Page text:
Is Linear Phase Really Ideal for Audio?

It is generally accepted that zero or linear phase filters are ideal for audio applications. This is because such filters delay all frequencies by the same amount, thereby maximally preserving waveshape. Mathematically, all Fourier-components passed by the filter remain time-synchronized exactly as they were in the original signal. However, this section will argue that a phase response somewhere between linear- and minimum-phase may be even better in some cases. We show this by means of a Matlab experiment comparing minimum-phase and zero-phase impulse responses.

The matlab code is shown in Fig.11.1. An order elliptic-function lowpass filter [64] is designed with a cut-off frequency at 2 kHz. We choose an elliptic-function filter because it has a highly nonlinear phase response near its cut-off frequency, resulting in extra delay there which can be perceived as ``ringing'' at that frequency. The cut-off is chosen at 2kHz because this is a highly audible frequency. We want to clearly hear the ringing in this experiment in order to compare the zero-phase and minimum-phase cases.

% ellipt.m - Compare minimum-phase and zero-phase % lowpass impulse responses. dosounds = 1; N = 8; % filter order Rp = 0.5; % passband ripple (dB) Rs = 60; % stopband ripple (-dB) Fs = 8192; % default sampling rate (Windows Matlab) Fp = 2000; % passband end Fc = 2200; % stopband begins [gives order 8] Ns = 4096; % number of samples in impulse responses [B,A] = nellip(Rp, Rs, Fp/(0.5*Fs), Fc/(0.5*Fs)); % Octave % [B,A] = ellip(N, Rp, Rs, Fp/(0.5*Fs)); % Matlab % Minimum phase case: imp = [1,zeros(1,Ns/2-1)]; % or 'h1=impz(B,A,Ns/2-1)' h1 = filter(B,A,imp); % min-phase impulse response hmp = filter(B,A,[h1,zeros(1,Ns/2)]); % apply twice % Zero phase case: h1r = fliplr(h1); % maximum-phase impulse response hzp = filter(B,A,[h1r,zeros(1,Ns/2)]); % min*max=zp % hzp = fliplr(hzp); % not needed here since symmetric elliptplots; % plot impulse- and amplitude-responses % Let's hear them! while(dosounds) sound(hmp,Fs); pause(0.5); sound(hzp,Fs); pause(1); end |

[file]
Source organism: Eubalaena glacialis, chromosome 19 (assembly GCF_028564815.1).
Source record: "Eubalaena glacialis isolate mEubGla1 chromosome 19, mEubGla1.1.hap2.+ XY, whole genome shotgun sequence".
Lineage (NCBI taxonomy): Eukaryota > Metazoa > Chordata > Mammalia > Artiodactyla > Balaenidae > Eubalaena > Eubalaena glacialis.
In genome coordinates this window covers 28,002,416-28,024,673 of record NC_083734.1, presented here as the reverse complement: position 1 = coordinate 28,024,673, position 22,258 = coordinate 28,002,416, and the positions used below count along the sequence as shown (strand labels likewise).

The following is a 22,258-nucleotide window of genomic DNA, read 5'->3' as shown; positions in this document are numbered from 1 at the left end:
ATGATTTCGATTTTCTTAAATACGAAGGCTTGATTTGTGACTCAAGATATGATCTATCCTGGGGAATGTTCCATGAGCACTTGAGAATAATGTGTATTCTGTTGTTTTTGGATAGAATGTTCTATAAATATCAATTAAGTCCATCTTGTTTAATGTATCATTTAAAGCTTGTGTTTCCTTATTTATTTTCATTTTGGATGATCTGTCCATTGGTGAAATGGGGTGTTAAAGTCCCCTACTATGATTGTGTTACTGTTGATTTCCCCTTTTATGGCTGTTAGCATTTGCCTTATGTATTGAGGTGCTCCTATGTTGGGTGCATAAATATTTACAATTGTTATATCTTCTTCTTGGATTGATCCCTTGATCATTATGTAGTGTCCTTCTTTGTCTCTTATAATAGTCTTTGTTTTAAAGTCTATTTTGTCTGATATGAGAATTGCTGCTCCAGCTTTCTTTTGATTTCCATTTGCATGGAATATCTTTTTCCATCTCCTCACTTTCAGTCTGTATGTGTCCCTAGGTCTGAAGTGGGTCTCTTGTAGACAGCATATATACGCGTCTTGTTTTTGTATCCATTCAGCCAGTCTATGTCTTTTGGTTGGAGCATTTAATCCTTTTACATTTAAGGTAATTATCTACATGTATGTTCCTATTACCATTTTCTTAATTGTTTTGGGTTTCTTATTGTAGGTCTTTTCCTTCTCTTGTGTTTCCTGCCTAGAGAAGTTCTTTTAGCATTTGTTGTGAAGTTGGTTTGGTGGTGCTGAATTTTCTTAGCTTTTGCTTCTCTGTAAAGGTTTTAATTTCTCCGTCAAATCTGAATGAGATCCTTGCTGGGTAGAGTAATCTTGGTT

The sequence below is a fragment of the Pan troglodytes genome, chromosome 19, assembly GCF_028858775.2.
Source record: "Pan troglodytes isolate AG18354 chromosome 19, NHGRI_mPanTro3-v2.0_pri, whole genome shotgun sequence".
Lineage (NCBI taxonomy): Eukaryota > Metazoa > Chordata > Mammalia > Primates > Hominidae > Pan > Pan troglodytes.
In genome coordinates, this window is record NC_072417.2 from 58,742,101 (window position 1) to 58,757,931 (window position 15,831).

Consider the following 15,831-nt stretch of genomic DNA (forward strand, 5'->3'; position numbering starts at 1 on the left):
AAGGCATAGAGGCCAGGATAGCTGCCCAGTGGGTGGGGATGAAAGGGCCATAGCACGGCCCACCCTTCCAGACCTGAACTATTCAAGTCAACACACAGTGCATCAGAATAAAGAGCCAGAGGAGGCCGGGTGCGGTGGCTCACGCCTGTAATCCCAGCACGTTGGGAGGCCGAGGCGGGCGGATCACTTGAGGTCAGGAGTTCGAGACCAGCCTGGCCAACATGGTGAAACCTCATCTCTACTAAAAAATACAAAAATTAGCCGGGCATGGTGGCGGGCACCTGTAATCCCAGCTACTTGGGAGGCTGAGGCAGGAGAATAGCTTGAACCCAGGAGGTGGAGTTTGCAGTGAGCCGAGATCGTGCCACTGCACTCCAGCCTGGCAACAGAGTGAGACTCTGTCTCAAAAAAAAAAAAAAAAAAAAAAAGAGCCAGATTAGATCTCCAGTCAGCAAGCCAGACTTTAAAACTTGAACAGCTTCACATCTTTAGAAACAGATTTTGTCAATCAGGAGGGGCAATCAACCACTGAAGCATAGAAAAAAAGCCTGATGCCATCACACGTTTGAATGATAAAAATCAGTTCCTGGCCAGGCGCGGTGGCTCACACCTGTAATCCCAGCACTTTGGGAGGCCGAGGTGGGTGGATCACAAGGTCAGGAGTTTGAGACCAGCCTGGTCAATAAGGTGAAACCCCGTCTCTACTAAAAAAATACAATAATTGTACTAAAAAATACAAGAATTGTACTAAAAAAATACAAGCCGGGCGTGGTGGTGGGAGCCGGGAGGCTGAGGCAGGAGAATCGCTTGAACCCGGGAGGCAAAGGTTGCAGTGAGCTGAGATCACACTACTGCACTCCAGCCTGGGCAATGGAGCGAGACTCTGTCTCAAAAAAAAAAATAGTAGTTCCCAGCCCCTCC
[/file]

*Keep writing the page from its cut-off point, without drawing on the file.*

Let the impulse response of the
th order lowpass filter be denoted
. It is neither minimum nor maximum phase because there are
zeros on the unit circle. (An elliptic-function filter has all of its
zeros *on* the unit circle.) However, nothing of practical
importance changes if we move the zeros from radius 1 to radius
, say, which would give a minimum-phase perturbation of
the elliptic lowpass.

From we prepare two impulse responses having the same magnitude spectra but different phase spectra:

which is minimum phase,

which is zero phase, as discussed in §10.6. In both cases, the magnitude spectrum is

while the phase spectra are

again as discussed in §10.6.

Since we are listening to a lowpass-filtered impulse, it is reasonable to define the ideal expected sound as a ``lowpass-filtered click,'' or some kind of ``compact thump.'' We may therefore ask which signal sounds more like a lowpassed click, or ? In the minimum-phase case, all filter ringing occurs after the main pulse, while in the zero-phase case, it is equally divided before and after the main pulse (see Fig.11.2). Listening tests confirm that the ``pre-ring'' of the zero-phase case is audible before the main click, giving it a kind of ``chirp'' quality. Most listeners would say the minimum-phase case is a better ``click''. Since forward masking is stronger than backward masking in hearing perception, the optimal distribution of ringing is arguably a small amount before the main pulse (however much is inaudible due to backward masking, for example), with the rest occurring after the main pulse.

Figure 11.3 verifies that the magnitude spectra are the same in each case.

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Center for Computer Research in Music and Acoustics (CCRMA), Stanford University